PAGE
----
Laura Runyeon

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Laura Runyeon
Laura Runyeon.jpg
Former candidate for
Board member, Harford County Board of Education, District B
Elections and appointments
Last electionNovember 4, 2014
Next generalN/A
Term limitsN/A
Bachelor'sNotre Dame of Maryland University
Campaign website
Laura Runyeon campaign logo
Laura Runyeon was a candidate for the District B seat on the Harford County Board of Education in Maryland. She advanced from a primary election on June 24, 2014, and was defeated by Robert "Bob" Frisch in the general election on November 4, 2014.


Runyeon earned a B.A. in business from Notre Dame of Maryland University. She has worked as a paralegal since 1987 and currently works part-time at Miles & Stockbridge P.C.[1]



See also: Harford County Public Schools elections (2014)


The June 24, 2014, primary ballot included primaries for Districts B, C, D, E and F with the top two vote recipients in each primary advancing to the general election on November 4, 2014. Incumbent Robert "Bob" Frisch and challenger Laura Runyeon defeated Greg Johnson in District B. District C incumbent Alysson L. Krchnavy and challenger Joseph L. Voskuhl advanced to the general election by defeating John Anker. Nancy Reynolds faced challenger Mike Simon in her bid for another term in District D after defeating challengers Chris Scholz and Tishan D. Weerasooriya in the primary. The primary race for District E resulted in board member Arthur Kaff and newcomer Rachel Gauthier defeating Stephen Eric Macko and Barney Michel. Macko dropped out of the race after the withdrawal deadline which meant his name still appeared on the ballot. District F incumbent Thomas Fitzpatrick and Michael R. Hitchings squared off in the general election after defeating Joe Fleckenstein in the primary.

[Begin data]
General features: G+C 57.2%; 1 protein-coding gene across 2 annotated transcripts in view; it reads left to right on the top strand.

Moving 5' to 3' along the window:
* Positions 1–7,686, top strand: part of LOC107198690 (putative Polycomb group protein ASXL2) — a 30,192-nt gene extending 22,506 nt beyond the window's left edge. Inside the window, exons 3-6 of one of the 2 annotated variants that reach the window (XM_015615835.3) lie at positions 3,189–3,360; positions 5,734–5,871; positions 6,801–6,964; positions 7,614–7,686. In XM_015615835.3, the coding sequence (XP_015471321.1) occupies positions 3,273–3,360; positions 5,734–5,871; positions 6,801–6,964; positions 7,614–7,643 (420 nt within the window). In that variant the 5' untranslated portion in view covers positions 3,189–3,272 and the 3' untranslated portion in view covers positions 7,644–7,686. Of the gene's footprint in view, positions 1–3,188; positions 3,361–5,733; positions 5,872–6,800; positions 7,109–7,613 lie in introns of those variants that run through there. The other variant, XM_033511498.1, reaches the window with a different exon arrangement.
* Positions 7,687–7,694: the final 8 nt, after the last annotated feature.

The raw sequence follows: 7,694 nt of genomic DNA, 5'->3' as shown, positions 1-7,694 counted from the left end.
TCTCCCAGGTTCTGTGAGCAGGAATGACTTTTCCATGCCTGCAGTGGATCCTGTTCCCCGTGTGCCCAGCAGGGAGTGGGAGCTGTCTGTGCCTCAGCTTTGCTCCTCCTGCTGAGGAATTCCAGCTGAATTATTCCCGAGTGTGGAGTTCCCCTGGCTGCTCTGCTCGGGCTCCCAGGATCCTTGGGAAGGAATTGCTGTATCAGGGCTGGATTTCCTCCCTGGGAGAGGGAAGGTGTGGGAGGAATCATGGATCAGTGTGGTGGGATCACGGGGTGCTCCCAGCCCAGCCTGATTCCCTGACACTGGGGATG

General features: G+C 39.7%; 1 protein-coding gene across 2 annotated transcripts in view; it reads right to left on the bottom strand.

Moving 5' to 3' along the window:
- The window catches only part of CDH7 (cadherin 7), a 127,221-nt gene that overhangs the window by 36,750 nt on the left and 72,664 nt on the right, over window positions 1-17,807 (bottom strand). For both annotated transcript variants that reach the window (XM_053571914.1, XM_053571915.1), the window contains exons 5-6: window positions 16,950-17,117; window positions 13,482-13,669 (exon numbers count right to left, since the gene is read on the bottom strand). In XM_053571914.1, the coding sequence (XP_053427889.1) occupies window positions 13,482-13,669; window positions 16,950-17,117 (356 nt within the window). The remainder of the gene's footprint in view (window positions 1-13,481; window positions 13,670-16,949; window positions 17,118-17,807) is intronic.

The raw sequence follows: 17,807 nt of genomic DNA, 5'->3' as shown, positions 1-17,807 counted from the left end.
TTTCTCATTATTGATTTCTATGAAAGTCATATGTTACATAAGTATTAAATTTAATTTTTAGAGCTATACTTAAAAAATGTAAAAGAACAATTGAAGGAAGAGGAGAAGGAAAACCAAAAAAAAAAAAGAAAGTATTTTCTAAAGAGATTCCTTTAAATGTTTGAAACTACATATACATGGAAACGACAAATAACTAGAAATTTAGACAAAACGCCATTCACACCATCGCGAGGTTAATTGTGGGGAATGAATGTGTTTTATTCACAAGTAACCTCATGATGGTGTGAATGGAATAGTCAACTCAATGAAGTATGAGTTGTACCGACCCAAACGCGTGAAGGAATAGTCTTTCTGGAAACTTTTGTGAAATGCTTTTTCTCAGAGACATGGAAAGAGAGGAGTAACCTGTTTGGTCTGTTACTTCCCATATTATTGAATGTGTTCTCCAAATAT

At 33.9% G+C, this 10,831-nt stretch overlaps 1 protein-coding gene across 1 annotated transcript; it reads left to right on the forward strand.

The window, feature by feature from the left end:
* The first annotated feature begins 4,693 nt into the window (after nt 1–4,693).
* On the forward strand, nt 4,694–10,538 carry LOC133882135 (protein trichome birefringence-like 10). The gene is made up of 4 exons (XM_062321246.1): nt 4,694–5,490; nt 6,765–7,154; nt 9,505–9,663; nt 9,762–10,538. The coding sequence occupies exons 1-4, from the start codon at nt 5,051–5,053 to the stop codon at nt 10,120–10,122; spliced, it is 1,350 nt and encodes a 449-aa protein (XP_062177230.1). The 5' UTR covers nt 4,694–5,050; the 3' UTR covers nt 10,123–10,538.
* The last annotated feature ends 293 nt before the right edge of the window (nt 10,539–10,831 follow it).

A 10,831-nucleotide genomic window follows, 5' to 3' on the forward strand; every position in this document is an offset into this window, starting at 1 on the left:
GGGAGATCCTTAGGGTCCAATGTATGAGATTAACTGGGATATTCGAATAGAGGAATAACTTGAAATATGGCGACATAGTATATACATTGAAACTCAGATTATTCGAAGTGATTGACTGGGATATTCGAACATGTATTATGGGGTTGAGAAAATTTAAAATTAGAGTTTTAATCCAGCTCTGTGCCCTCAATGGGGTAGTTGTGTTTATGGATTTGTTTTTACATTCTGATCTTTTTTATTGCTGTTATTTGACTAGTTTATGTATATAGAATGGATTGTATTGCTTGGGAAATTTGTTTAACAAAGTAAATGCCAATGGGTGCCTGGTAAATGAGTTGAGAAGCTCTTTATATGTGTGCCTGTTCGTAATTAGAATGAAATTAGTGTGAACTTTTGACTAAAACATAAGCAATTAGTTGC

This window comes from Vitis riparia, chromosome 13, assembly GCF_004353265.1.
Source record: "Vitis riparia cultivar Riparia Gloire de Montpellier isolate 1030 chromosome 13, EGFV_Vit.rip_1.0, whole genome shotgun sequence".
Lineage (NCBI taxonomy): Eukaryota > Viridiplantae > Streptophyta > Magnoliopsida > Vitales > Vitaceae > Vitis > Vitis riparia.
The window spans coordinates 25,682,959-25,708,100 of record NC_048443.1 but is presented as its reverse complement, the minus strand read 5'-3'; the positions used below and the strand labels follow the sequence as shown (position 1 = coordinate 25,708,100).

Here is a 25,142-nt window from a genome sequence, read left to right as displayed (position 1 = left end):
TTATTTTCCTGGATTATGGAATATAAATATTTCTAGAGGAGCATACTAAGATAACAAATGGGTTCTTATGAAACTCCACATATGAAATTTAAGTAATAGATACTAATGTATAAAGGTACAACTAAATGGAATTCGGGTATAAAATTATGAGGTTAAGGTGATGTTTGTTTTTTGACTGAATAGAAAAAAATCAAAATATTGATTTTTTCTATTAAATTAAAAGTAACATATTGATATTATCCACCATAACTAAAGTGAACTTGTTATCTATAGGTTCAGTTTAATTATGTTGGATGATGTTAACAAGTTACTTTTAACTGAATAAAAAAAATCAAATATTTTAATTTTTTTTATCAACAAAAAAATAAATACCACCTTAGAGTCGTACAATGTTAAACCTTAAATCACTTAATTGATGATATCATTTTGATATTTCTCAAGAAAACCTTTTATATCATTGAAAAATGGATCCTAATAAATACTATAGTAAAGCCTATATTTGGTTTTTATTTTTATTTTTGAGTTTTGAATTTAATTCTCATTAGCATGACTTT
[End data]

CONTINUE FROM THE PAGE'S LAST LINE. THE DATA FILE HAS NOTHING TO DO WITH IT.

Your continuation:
The District A race advanced to the general election without a primary as newcomers Frederick A. Mullis and Jansen M. Robinson were the only candidates to file for the seat.

In the general election Jansen M. Robinson won District A, incumbent Robert "Bob" Frisch was returned to District B, challenger Joseph L. Voskuhl defeated incumbent Alysson L. Krchnavy for District C, incumbent Nancy Reynolds won District D, newcomer Rachel Gauthier defeated incumbent Arthur Kaff for District E and incumbent Thomas Fitzpatrick won another term in District F.

This was the first time that county voters selected members for these seats on the Harford County Board of Education. Board members were appointed by the governor prior to a 2009 state law that turned six of the nine board seats into elected positions. There were board elections for two-year terms in Districts A, B and D in November 2010. Victorious candidates in the general election will take office in July 2015 along with three newly appointed members.[2]


Harford County Public Schools, District B General Election, 4-year term, 2014
Party Candidate Vote % Votes
     Nonpartisan Green check mark transparent.pngRobert "Bob" Frisch Incumbent 54.9% 8,160
     Nonpartisan Laura Runyeon 44.3% 6,587
     Nonpartisan Write-in 0.8% 117
Total Votes 14,864
Source: Maryland State Board of Elections, "Official 2014 Gubernatorial General Election results for Harford County," accessed December 20, 2014
Harford County Public Schools, District B Primary Election, 4-year term, 2014
Party Candidate Vote % Votes
     Nonpartisan Green check mark transparent.pngRobert "Bob" Frisch Incumbent 49.5% 2,643
     Nonpartisan Green check mark transparent.pngLaura Runyeon 35.1% 1,874
     Nonpartisan Greg Johnson 15.4% 823
Total Votes 5,340
Source: Maryland State Board of Elections, "Official 2014 Gubernatorial Primary Election results for Harford County," July 17, 2014


Runyeon reported $100.00 in contributions and $355.10 in expenditures to the Maryland State Board of Elections, leaving her campaign with $344.84 on hand as of June 10, 2014. This total includes amounts from previous filing periods.[3]


Runyeon received the endorsement of the New Harford Democratic Club prior to the primary election.[4] She was also endorsed by The Aegis and The Baltimore Sun for the general election.[5]

Campaign themes


Runyeon explained her themes for the 2014 race in an interview with The Baltimore Sun:

Q: How will you address the budget issues that each year leave Harford County Public Schools millions of dollars short of what school system officials say they need to operate?